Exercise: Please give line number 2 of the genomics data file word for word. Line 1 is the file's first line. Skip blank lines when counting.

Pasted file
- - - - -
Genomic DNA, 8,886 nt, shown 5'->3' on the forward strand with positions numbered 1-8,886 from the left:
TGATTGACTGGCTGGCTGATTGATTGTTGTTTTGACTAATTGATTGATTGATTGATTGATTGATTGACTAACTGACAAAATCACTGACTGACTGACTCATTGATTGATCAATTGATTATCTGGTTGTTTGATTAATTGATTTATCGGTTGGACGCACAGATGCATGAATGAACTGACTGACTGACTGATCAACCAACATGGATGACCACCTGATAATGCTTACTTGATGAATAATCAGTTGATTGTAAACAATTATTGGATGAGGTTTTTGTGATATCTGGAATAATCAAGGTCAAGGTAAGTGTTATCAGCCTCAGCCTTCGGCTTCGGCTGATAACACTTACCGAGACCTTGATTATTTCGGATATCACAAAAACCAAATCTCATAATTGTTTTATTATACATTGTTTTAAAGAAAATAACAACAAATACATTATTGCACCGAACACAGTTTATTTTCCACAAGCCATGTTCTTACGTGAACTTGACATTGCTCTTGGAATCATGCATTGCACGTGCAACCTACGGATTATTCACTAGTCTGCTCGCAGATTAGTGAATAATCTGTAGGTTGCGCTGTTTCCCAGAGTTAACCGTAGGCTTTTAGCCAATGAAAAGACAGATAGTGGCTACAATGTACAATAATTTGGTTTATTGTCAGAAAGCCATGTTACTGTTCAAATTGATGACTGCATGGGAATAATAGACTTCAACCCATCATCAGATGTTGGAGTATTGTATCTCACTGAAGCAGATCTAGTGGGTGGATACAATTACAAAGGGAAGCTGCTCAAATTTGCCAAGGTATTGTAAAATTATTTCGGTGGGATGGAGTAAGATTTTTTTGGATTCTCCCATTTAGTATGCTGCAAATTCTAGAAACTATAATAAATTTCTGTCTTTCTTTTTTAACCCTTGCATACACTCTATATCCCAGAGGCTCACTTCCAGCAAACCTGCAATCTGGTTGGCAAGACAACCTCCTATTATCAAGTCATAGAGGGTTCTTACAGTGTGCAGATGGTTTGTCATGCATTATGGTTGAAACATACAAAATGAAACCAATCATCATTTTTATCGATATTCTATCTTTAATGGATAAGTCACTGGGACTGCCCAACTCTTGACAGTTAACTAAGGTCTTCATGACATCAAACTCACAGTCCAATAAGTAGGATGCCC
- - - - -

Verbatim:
TGATTGACTGGCTGGCTGATTGATTGTTGTTTTGACTAATTGATTGATTGATTGATTGATTGATTGACTAACTGACAAAATCACTGACTGACTGACTCATTGATTGATCAATTGATTATCTGGTTGTTTGATTAATTGATTTATCGGTTGGACGCACAGATGCATGAATGAACTGACTGACTGACTGATCAACCAACATGGATGACCACCTGATAATGCTTACTTGATGAATAATCAGTTGATTGTAAACAATTATTGGATGAGGTTTTTGTGATATCTGGAATAATCAAGGTCAAGGTAAGTGTTATCAGCCTCAGCCTTCGGCTTCGGCTGATAACACTTACCGAGACCTTGATTATTTCGGATATCACAAAAACCAAATCTCATAATTGTTTTATTATACATTGTTTTAAAGAAAATAACAACAAATACATTATTGCACCGAACACAGTTTATTTTCCACAAGCCATGTTCTTACGTGAACTTGACATTGCTCTTGGAATCATGCATTGCACGTGCAACCTACGGATTATTCACTAGTCTGCTCGCAGATTAGTGAATAATCTGTAGGTTGCGCTGTTTCCCAGAGTTAACCGTAGGCTTTTAGCCAATGAAAAGACAGATAGTGGCTACAATGTACAATAATTTGGTTTATTGTCAGAAAGCCATGTTACTGTTCAAATTGATGACTGCATGGGAATAATAGACTTCAACCCATCATCAGATGTTGGAGTATTGTATCTCACTGAAGCAGATCTAGTGGGTGGATACAATTACAAAGGGAAGCTGCTCAAATTTGCCAAGGTATTGTAAAATTATTTCGGTGGGATGGAGTAAGATTTTTTTGGATTCTCCCATTTAGTATGCTGCAAATTCTAGAAACTATAATAAATTTCTGTCTTTCTTTTTTAACCCTTGCATACACTCTATATCCCAGAGGCTCACTTCCAGCAAACCTGCAATCTGGTTGGCAAGACAACCTCCTATTATCAAGTCATAGAGGGTTCTTACAGTGTGCAGATGGTTTGTCATGCATTATGGTTGAAACATACAAAATGAAACCAATCATCATTTTTATCGATATTCTATCTTTAATGGATAAGTCACTGGGACTGCCCAACTCTTGACAGTTAACTAAGGTCTTCATGACATCAAACTCACAGTCCAATAAGTAGGATGCCC